Iraq's attempt to maintain US influence on the cheap could prove costly
Iraq’s loss of lobbying firepower comes as Donald Trump looks to pull the United States out of Iraq following the defeat of the Islamic State.
Author: Jack Detsch
Cash-strapped Baghdad is sticking to a tight lobbying budget despite a surge in regional challenges and a related explosion in foreign influence spending since President Donald Trump took office.
Iraq doled out just $421,000 to lobbyists in the US capital in 2017, a 40% drop from the previous year, according to public disclosures reviewed by Al-Monitor. The pullback promises to only accelerate this year with the demise of the Podesta Group, Baghdad’s chief advocate in Washington since 2013, and the termination of a $120,000 contract with the law firm Brownstein Hyatt Farber Schreck after less than a year.
That leaves the Livingston Group, which Iraq paid a paltry $20,000 in 2017, as the country’s sole remaining lobbyist. After Podesta’s breakup, a number of its clients — notably Moldova, Japan, the Qatar-owned Golden Pass LNG Terminal in Houston and the Gulenist Alliance for Shared Values — followed former CEO Kimberley Fritts to her new firm, Cogent Strategies, but so far Iraq has not.
The loss of lobbying firepower comes at a delicate time as Trump eyes the exits following the defeat of the Islamic State (IS) and US policymakers bristle at Iranian gains in the country.
Both the State and Defense departments are seeking to slash their assistance budgets for the fiscal year that starts Oct. 1. And the Pentagon recently announced plans to transfer much-needed mine clearing equipment out of the country to Syria, where the battle against IS continues.
Much of the remaining US aid will attempt to plug up Iraq’s border with Syria, where US officials worry that Iran-linked groups could ferry weapons and materiel to their Shiite counterparts. The Defense Department’s counter-IS train-and-equip funding provides specific outlays to deal with the border threat.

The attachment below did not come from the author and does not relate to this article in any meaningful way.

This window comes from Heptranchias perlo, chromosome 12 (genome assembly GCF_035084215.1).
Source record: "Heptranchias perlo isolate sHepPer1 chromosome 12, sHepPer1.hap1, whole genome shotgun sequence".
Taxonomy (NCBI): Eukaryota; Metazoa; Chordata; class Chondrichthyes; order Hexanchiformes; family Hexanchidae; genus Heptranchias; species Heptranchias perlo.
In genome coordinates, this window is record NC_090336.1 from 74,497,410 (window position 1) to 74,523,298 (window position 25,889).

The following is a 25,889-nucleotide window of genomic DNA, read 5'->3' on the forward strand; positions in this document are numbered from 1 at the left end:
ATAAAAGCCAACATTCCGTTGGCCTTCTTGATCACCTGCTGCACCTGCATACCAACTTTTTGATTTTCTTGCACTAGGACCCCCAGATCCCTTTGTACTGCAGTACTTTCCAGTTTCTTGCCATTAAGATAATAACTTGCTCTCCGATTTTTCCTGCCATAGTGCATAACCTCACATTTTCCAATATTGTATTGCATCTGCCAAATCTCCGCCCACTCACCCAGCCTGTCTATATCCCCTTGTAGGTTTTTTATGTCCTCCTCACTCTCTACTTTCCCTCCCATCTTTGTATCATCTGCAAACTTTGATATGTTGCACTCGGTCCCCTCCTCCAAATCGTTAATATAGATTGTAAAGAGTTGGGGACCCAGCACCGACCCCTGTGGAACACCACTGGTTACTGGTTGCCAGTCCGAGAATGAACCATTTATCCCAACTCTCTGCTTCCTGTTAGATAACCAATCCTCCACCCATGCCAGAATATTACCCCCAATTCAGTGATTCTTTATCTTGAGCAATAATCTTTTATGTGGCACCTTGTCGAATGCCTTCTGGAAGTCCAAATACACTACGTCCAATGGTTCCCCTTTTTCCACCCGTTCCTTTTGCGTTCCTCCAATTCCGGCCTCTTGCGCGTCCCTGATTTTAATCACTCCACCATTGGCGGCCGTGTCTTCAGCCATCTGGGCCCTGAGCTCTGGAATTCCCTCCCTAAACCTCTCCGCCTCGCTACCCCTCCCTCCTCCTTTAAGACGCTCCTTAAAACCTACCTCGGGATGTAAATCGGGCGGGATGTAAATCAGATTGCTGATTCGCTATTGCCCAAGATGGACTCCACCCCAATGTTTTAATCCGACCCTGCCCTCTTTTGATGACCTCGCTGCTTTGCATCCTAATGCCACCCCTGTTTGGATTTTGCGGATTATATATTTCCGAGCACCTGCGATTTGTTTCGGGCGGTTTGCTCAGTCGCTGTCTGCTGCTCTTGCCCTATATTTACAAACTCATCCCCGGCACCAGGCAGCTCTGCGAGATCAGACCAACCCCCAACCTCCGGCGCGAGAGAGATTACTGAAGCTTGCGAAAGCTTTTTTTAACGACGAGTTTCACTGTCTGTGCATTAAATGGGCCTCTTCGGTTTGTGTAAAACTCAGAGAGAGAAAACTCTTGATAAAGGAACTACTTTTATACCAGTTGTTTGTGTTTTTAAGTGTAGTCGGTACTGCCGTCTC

Experts say the new aid will focus on limiting the mobility of Shiite militias, suggesting that the United States is more focused on dealing with Iran than fixing Iraq.
“It’s very hard if you’re trying to tamp down at a border crossing and you want to counter them that way,” said Phillip Smyth, an expert on Shiite groups at the Washington Institute for Near East Policy. “I’m getting the impression there’s no hard strategic policy for Syria or Iraq and how to deal with Iran’s presence.”
Simultaneously, the surprise victory of Shiite cleric Muqtada al-Sadr and pro-Iranian militias over US-backed Prime Minister Haider al-Abadi in the May parliamentary elections has upset bilateral relations. Immediately afterward, the House targeted more than a dozen of the winners in a key Defense bill over their links to Iran, although the provision did not survive reconciliation with the Senate.
Despite its misgivings, the United States has so far accepted the outcome of the elections, with Trump himself calling the results “pretty conclusive” and adding that the US administration will “speak with those who won and see what happens.” And just last month, a spokesman for the US-led coalition fighting IS asserted that US troops would remain “as long as we think they’re needed” to stabilize the country and prevent a resurgence of the militant group.
Iraq, however, remains deeply concerned about the Trump administration’s efforts to undermine Iran, a key trading partner, and is seeking relief from US sanctions. And a donor conference in Kuwait in February proved a bust, raising only $30 billion in pledges out of the $88 billion needed to rebuild after IS’ onslaught.
Meanwhile, Iraq’s Sunni tribes and Christian minority boosted their lobbying in 2017 amid increasing fears of Shiite sectarianism.
Salahuddin, Saddam Hussein’s home province, paid the influential Washington law firm Squire Patton Boggs $59,000 last year before ending the contract this May. And the Iraqi National Project, which has attempted to resist the rise of the Iran-backed Popular Mobilization Units, dropped $290,000 to retain Mark Salih. Salih’s Iraq Stability and Security Program in turn paid the Washington Strategy Group $129,000 last year.
Iraq’s embattled Christians, who lost a champion in Congress when Rep. Trent Franks (R-Ariz.) resigned in December amid allegations of sexual harassment, have also established a lobbying presence via the Ninevah Plains Defense Fund. The Illinois-based nonprofit raised $99,000 in the 12 months to Feb. 28 to notably help equip Iraqi Christian militias with new uniforms.
Finally, the Iraq Private Banks League hired Greenwich Media Strategies in June for $25,000 to develop a public relations strategy. The effort, led by Hagar Chemali, a former National Security Council official and Treasury Department spokeswoman during the Barack Obama administration, also covers the Central Bank of Iraq.